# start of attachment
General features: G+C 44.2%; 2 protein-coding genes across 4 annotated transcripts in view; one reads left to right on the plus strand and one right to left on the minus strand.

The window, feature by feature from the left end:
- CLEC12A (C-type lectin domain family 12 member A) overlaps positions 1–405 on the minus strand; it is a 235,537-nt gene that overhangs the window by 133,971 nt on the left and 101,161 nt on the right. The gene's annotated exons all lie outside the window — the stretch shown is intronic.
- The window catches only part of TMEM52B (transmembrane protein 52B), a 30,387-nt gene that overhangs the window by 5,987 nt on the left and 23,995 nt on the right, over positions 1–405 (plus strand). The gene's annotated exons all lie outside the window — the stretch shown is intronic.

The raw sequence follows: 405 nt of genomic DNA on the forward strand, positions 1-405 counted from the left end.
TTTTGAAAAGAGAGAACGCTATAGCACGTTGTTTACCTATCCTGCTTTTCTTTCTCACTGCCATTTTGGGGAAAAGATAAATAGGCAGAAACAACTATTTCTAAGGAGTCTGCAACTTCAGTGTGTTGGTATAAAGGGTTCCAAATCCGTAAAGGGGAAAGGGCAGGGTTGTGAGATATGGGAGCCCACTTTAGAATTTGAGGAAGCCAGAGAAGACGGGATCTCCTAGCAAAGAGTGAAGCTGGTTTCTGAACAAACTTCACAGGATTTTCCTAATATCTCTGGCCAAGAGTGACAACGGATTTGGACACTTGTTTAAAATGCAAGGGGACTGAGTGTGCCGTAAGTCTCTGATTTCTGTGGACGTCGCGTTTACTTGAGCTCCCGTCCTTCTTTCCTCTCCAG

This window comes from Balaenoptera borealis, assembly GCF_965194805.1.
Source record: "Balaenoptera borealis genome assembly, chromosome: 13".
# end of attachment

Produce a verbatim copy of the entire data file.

General features: G+C 44.2%; 2 protein-coding genes across 4 annotated transcripts in view; one reads left to right on the plus strand and one right to left on the minus strand.

The window, feature by feature from the left end:
- CLEC12A (C-type lectin domain family 12 member A) overlaps positions 1–405 on the minus strand; it is a 235,537-nt gene that overhangs the window by 133,971 nt on the left and 101,161 nt on the right. The gene's annotated exons all lie outside the window — the stretch shown is intronic.
- The window catches only part of TMEM52B (transmembrane protein 52B), a 30,387-nt gene that overhangs the window by 5,987 nt on the left and 23,995 nt on the right, over positions 1–405 (plus strand). The gene's annotated exons all lie outside the window — the stretch shown is intronic.

The raw sequence follows: 405 nt of genomic DNA on the forward strand, positions 1-405 counted from the left end.
TTTTGAAAAGAGAGAACGCTATAGCACGTTGTTTACCTATCCTGCTTTTCTTTCTCACTGCCATTTTGGGGAAAAGATAAATAGGCAGAAACAACTATTTCTAAGGAGTCTGCAACTTCAGTGTGTTGGTATAAAGGGTTCCAAATCCGTAAAGGGGAAAGGGCAGGGTTGTGAGATATGGGAGCCCACTTTAGAATTTGAGGAAGCCAGAGAAGACGGGATCTCCTAGCAAAGAGTGAAGCTGGTTTCTGAACAAACTTCACAGGATTTTCCTAATATCTCTGGCCAAGAGTGACAACGGATTTGGACACTTGTTTAAAATGCAAGGGGACTGAGTGTGCCGTAAGTCTCTGATTTCTGTGGACGTCGCGTTTACTTGAGCTCCCGTCCTTCTTTCCTCTCCAG

This window comes from Balaenoptera borealis, assembly GCF_965194805.1.
Source record: "Balaenoptera borealis genome assembly, chromosome: 13".